HEALTH

Does obstructive sleep apnea increase the risk of post-acute sequelae of SARS-CoV-2?

In a recent article published in the journal Sleep, researchers generated a harmonized analysis investigating the impact of preexisting obstructive sleep apnea (OSA) as a risk factor for post-acute sequelae of severe acute respiratory syndrome coronavirus 2 (SARS-CoV-2) [PASC] in children and adults. They used electronic health record (EHR) data from three research networks within the REsearching COVID to Enhance Recovery (RECOVER) initiative funded by the National Institutes of Health (NIH).

Study: Risk of post-acute sequelae of SARS-CoV-2 infection associated with pre-coronavirus disease obstructive sleep apnea diagnoses: an electronic health record-based analysis from the RECOVER initiative. Image Credit: p.ill.i / Shutterstock

Background

Previous studies have identified a positive relationship between OSA and acute coronavirus disease 2019 (COVID-19) outcomes. OSA, characterized by repeated obstruction of airways during sleep, is highly prevalent in the United States (US), affecting nearly 20% of adults; thus, this warrants further research as a potential risk factor for PASC. Per recent estimates, PASC affects 7% to 54% of COVID-19 patients even after complete recovery.

PASC risk varies by gender, age, and specific preexisting health conditions like hypertension and diabetes, raising the possibility that OSA could be a risk factor for PASC. Nevertheless, studies have barely investigated and elucidated the impact of preexisting conditions like OSA on the risk of developing PASC. In addition, studies should look beyond acute outcomes among COVID-19 survivors having preexisting comorbid OSA.

About the study

The present study is the first real-world data analysis conducted between March 1, 2018, and March 1, 2020, across multiple data sources, using different Long COVID definitions and employing varying approaches to identify COVID-19 patients at a higher risk of developing PASC due to preexisting OSA. Specifically, the researchers considered evidence of OSA diagnosed within two years before the study duration.

The National COVID Cohort Collaborative (N3C) and the Patient-Centered Clinical Research Network (PCORnet) encompassed adult populations aged ≥18 years; the latter’s PEDSnet arm also covered the pediatric population. N3C analyzed data of >15 million patients from 77 sites, while PCORnet drew analyses from 11M patients from 19 sites. Likewise, PEDSnet selected 8.5M patients from a network of eight pediatric health systems.

A clinical science core (CSC) at New York University Langone Health coordinated all three RECOVER research networks, albeit each network created distinct diagnosis-based computable phenotype (CP) definitions to find probable PASC patients on its own. Notably, algorithms designed to identify patients with an OSA diagnosis from EHRs have excellent validity. Also, N3C and PCORnet limited their analyses to adults aged ≥21 years, while PEDSnet to children below 21 years as it facilitated delineating results for adults and children.

The team trained all CPs on patients who visited a Long COVID clinic and definitions rooted in rules involving labs, clinical diagnoses, and medications. The eligibility criteria for inclusion was that a patient showed proof of a COVID-19 infection between March 1, 2020, and February 28, 2022, usually a positive SARS-CoV-2 reverse transcription-polymerase chain reaction (RT-PCR) or antigen test.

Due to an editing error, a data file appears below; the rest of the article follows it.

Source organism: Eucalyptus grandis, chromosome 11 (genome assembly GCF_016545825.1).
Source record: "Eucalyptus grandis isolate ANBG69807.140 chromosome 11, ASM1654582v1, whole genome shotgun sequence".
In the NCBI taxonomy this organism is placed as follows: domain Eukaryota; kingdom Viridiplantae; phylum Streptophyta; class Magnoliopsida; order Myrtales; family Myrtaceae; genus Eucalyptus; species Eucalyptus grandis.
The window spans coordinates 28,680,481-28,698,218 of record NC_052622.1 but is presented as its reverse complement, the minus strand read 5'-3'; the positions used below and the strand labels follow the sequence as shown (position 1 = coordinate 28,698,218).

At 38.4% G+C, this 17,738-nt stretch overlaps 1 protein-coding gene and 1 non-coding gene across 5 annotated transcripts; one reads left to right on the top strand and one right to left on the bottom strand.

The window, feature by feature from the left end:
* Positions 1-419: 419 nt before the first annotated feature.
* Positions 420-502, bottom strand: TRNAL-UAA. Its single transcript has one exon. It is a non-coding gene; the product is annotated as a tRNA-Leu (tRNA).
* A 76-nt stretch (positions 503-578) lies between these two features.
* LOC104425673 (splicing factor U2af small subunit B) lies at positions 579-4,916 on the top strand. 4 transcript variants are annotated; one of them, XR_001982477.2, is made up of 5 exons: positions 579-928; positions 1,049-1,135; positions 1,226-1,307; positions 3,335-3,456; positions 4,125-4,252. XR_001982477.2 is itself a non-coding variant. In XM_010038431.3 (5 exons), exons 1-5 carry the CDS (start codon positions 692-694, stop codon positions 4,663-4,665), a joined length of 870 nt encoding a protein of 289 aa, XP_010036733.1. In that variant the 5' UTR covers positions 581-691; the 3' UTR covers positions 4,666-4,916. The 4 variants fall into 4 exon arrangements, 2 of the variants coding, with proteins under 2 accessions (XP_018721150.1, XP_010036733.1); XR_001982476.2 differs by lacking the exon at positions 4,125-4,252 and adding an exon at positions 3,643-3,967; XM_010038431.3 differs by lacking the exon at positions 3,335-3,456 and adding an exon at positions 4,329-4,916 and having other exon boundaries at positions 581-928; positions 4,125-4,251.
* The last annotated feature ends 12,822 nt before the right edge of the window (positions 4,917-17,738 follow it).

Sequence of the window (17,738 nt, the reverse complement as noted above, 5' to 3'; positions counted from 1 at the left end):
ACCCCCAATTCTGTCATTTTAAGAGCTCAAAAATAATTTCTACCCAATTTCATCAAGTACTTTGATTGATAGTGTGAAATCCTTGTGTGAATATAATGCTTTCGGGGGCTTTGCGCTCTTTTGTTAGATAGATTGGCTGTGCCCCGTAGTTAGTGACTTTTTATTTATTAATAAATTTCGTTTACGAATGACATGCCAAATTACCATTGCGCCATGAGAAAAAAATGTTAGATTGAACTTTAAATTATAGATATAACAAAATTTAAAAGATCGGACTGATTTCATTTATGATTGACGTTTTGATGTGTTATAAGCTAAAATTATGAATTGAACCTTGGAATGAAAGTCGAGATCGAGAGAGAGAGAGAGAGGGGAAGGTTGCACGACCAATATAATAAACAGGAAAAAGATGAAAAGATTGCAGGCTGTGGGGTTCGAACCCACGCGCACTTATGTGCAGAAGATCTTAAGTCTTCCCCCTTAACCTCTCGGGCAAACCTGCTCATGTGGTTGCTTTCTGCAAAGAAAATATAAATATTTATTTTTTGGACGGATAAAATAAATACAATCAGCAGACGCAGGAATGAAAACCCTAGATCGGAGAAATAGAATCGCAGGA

Further, the researchers used the International Statistical Classification of Diseases and Related Health Problems – Clinical Modification (ICD-10-CM) and ICD-9-CM diagnostic codes or the Systematized Nomenclature of Medicine – Clinical Terms (SNOMED-CT) codes to identify patients with preexisting OSA.

Lastly, the researchers used logistic regression models to estimate unadjusted and adjusted odds ratios (ORs) with 95% confidence intervals (CIs) for the association between a preexisting OSA diagnosis and the likelihood of developing PASC.

Study findings

Regardless of the approach used to identify probable PASC patients, the current analysis showed preexisting OSA increased risk of PASC-like conditions among adult patients. Even after adjusting for other comorbidities, this positive association remained significant though it attenuated slightly. Sensitivity analysis adjusting for preexisting hypertension and diabetes in place of comorbidity score did not alter the findings for adults.

Conversely, the apparent positive associations between preexisting OSA and probable PASC among children became insignificant after adjusting for comorbidities. Additionally, sensitivity analyses adjusting for asthma,  hypertension, and diabetes for children altered the observed associations and fetched different effect estimates.

Obesity was most prevalent in PCORnet and accounted for some visible differences in OSA-related PASC outcomes across all three networks. In part, obesity and similar comorbidities confounded and diminished the strength of association with PASC.

Conclusions

PASC is not a cohesive condition and has no accepted case definition yet, and its patients have highly heterogeneous symptoms. So, the study authors used a range of PASC definitions to overcome these challenges while examining associations between OSA and PASC risk among adults and children. Finally, they found positive associations between OSA and PASC risk consistently, irrespective of the data source, approach, and PASC definition applied.

However, the authors did not explore symptoms most prevalent in OSA patients at high risk of probable PASC. Thus, future research should examine the association of OSA and other preexisting conditions with specific PASC variations and the trajectory of impacted COVID-19 patients.

Journal reference:
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